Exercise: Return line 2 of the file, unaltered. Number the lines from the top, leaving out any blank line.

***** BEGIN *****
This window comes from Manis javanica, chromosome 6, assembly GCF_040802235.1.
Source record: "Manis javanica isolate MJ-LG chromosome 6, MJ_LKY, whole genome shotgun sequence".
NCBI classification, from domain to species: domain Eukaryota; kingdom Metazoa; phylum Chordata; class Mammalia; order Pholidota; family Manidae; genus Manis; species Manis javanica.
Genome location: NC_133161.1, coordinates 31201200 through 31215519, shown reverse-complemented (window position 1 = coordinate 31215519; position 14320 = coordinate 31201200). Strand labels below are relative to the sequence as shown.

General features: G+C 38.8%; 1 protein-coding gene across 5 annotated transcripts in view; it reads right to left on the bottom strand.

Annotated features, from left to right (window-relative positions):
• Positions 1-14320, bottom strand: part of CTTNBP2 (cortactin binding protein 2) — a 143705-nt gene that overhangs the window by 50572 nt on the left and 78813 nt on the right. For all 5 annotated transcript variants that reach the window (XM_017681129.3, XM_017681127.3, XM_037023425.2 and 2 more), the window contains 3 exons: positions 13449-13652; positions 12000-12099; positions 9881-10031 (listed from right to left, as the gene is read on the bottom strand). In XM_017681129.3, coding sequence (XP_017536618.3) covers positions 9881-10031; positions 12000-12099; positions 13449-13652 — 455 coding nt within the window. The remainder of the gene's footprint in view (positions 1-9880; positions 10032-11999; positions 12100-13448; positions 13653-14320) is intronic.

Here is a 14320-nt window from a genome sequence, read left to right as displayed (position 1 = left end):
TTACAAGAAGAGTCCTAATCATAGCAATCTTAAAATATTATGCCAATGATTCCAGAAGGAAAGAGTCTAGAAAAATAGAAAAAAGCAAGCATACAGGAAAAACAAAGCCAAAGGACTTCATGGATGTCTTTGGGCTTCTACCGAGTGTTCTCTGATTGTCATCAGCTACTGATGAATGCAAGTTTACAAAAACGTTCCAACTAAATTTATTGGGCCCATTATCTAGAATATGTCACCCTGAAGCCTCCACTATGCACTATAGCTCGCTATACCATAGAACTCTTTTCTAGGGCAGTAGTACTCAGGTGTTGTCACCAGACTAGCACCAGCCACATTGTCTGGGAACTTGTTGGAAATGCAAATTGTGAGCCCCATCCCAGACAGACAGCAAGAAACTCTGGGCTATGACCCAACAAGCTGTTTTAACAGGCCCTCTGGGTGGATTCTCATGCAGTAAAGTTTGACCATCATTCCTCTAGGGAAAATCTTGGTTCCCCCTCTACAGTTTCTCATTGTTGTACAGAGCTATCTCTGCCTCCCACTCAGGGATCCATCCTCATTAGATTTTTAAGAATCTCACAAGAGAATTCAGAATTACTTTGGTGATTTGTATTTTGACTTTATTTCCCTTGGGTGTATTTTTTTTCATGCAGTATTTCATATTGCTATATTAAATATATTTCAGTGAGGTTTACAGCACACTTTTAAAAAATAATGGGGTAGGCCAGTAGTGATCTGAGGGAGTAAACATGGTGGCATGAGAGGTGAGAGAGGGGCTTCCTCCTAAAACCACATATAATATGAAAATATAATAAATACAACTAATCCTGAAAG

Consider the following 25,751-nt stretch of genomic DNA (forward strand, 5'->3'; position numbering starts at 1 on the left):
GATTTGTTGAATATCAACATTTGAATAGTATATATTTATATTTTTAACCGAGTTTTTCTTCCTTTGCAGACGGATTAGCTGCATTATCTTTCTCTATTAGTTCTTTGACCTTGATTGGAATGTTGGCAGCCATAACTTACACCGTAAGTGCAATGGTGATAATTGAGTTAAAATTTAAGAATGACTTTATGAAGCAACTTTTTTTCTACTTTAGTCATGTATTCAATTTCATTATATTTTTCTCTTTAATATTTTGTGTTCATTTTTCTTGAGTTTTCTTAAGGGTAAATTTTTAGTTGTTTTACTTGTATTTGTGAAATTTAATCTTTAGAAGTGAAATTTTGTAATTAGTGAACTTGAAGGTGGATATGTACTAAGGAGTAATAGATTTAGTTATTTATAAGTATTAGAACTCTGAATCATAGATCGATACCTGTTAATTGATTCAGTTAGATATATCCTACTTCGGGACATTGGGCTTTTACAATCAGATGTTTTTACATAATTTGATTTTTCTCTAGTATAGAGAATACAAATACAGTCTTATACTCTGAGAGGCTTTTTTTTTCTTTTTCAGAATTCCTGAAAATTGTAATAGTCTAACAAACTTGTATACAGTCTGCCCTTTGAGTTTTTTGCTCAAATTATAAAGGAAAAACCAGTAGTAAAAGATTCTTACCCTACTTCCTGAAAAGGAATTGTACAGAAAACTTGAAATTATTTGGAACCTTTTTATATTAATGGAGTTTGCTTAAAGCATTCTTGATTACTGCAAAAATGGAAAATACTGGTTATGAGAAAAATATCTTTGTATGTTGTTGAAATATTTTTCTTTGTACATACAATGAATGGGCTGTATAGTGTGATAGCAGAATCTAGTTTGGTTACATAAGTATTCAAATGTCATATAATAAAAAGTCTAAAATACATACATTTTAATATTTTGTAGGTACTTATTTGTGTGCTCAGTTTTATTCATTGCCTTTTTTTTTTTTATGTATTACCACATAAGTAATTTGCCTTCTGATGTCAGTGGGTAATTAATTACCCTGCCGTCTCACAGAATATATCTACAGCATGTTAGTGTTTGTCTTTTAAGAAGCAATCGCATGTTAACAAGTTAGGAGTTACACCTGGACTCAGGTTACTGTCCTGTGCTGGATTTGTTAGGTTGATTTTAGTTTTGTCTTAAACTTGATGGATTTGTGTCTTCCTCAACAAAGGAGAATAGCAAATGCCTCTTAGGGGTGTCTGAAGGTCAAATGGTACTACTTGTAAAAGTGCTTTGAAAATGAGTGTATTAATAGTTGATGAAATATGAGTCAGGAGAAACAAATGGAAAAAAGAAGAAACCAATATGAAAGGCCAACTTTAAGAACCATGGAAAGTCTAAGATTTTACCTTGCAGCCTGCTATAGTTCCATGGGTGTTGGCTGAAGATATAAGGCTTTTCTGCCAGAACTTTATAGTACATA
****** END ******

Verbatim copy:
Source record: "Manis javanica isolate MJ-LG chromosome 6, MJ_LKY, whole genome shotgun sequence".